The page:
The first lawsuit has been filed in the Daniele International, Inc. recall of 1,240,000 pounds of sausage products due to potential Salmonella contamination. The claim was filed on behalf of an Illinois family by Marler Clark, the Seattle-based food safety law firm, and by Gary Newman of the Illinois firm Newland, Newland, & Newland.

On January 23, 2010, Daniele voluntarily recalled a variety of its pepper-coated salame/salami products after learning the meat was potentially linked to a nationwide outbreak of Salmonella. Unfortunately, the recall failed to contain the spread of Salmonella bacteria.

In late December, Jason and Molly Keppler purchased Daniele pepper-coated salami at a Costco in Lake Zurich, Illinois. A few days after eating the now-recalled product, Molly began to suffer from gastrointestinal symptoms, including diarrhea and abdominal cramps. Although she did not require hospitalization, her 3-month-old son, “MK,” fell ill several days later with similar symptoms.

On January 11, 2010, MK began to show signs of extreme discomfort and illness. He began to run a mild fever and suffered several bouts of diarrhea. 

After watching their son’s illness persist over night, the Kepplers took MK to see his pediatrician on January 12.  After a short examination, the Kepplers were sent home, only to watch their son’s symptoms severely worsen.  His fever grew to over 104 F°, and by late afternoon, his nonstop diarrhea had become bloody.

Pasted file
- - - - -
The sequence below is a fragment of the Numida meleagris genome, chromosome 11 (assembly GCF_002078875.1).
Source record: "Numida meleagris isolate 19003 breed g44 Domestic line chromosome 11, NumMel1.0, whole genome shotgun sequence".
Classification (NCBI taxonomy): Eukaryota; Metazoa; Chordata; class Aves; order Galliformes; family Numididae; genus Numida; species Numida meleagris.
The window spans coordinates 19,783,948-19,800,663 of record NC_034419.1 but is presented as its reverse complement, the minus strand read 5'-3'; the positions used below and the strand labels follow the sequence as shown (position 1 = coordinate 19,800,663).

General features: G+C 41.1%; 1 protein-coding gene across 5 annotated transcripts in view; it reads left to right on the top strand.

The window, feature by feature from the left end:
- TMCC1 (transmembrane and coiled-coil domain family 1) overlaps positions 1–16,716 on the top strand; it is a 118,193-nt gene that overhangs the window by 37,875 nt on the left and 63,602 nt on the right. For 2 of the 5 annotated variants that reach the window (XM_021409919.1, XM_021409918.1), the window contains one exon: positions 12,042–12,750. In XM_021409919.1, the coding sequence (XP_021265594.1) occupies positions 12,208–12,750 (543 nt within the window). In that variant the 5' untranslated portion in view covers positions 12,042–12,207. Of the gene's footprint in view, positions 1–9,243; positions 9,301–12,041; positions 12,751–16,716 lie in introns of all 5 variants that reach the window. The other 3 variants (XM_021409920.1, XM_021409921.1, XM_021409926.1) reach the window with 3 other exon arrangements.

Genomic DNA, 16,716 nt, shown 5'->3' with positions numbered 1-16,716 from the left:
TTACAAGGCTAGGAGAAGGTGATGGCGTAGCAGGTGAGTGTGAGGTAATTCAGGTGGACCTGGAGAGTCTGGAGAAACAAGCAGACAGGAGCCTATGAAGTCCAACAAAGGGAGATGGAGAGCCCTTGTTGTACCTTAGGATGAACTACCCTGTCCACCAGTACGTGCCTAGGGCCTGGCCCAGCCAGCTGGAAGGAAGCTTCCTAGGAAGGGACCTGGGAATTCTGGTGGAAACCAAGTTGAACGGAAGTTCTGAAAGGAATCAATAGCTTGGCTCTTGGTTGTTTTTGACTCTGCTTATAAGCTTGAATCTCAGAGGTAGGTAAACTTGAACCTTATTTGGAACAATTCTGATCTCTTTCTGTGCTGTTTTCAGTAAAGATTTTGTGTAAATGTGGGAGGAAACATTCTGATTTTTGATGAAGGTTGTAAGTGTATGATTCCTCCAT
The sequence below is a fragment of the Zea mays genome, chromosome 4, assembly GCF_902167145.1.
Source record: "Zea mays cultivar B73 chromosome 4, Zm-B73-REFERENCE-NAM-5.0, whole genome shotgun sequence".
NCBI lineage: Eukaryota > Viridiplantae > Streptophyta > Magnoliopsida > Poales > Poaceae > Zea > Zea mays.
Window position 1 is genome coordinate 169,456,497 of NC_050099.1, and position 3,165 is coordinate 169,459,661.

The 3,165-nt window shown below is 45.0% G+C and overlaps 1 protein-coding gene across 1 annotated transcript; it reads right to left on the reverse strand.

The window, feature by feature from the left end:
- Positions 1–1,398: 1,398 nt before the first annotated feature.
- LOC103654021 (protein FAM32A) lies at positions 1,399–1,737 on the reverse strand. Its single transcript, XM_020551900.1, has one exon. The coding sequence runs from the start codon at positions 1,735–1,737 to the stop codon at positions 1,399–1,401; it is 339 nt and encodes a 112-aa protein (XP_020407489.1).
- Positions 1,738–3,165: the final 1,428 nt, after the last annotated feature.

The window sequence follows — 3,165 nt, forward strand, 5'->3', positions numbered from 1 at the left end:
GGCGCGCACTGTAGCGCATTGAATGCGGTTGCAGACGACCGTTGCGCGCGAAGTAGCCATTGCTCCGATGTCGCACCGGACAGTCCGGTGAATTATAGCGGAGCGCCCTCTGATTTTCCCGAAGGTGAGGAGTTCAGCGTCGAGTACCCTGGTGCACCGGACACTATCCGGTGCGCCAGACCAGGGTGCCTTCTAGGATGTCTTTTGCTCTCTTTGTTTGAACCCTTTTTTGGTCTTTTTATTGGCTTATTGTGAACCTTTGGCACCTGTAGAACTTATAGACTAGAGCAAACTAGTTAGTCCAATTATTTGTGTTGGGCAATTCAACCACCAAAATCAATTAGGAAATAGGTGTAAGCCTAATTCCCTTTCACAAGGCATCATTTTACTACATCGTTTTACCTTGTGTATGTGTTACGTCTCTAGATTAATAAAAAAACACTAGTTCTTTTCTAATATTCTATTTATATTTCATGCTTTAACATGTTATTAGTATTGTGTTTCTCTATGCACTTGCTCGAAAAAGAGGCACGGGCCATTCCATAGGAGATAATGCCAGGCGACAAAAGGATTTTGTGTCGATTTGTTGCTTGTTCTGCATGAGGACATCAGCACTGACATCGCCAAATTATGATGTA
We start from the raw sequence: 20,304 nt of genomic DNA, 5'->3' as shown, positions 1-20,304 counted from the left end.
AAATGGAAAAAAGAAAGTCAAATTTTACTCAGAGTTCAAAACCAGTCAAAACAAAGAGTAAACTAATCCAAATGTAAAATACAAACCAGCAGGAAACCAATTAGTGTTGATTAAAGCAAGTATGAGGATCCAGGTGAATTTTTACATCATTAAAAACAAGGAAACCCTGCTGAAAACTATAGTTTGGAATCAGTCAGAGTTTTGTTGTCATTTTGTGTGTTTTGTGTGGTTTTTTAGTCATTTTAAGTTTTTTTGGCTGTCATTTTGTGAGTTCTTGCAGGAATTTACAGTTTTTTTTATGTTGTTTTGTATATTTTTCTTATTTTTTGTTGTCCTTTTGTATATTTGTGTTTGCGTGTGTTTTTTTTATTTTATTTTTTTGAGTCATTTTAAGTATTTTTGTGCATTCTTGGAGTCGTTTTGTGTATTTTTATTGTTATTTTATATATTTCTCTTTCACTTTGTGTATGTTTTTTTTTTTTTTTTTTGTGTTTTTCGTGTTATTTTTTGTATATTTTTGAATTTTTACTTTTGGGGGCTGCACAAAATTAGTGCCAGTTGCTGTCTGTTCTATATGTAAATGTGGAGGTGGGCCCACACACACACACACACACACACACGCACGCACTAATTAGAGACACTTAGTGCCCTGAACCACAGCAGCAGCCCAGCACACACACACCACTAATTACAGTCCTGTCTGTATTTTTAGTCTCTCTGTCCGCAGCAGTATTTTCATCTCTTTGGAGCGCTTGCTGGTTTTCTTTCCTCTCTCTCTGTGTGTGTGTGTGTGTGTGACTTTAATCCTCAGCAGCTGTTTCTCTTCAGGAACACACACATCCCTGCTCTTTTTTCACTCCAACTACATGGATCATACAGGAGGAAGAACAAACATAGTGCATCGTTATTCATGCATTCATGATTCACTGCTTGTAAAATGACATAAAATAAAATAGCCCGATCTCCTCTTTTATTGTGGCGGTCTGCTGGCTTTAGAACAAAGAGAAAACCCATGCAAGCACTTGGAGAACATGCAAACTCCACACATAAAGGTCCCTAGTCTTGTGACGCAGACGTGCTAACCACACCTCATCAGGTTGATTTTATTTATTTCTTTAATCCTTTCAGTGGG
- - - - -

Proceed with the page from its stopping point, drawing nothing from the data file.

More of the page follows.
Over the course of the hour following onset of his bloody diarrhea, the bouts continued at a rate of one every five to ten minutes.  Frightened, Mr. and Mrs. Keppler paged MK’s pediatrician, who advised them to rush him to the emergency department at Northwest Community Hospital in Arlington Heights, Illinois.

At triage in the emergency department, MK immediately saw a physician, who ordered multiple diagnostic tests, including tests of a stool sample from MK. 

During the course of MK’s several hour stay at the emergency department, nurses drew blood and had to hold him down to insert an intravenous line into his hand to correct his severe dehydration.  Nurses also secured other bodily fluids for testing for a variety of viruses and bacteria.

The Kepplers were discharged a day later, but their son’s bloody diarrhea persisted. He was seen twice more by his pediatrician for treatment of severe gastrointestinal illness.

Finally, on January 14, the pediatrician called and informed the Kepplers that their son had tested positive for Salmonella.

As of January 26, The Centers for Disease Control and Prevention (CDC) has identified at least 189 people in 40 states who it believes have been sickened with Salmonella Montevideo as a result of possibly consuming Daniele’s products. Among the persons with reported dates available, illnesses began between July 4, 2009 and January 7, 2010.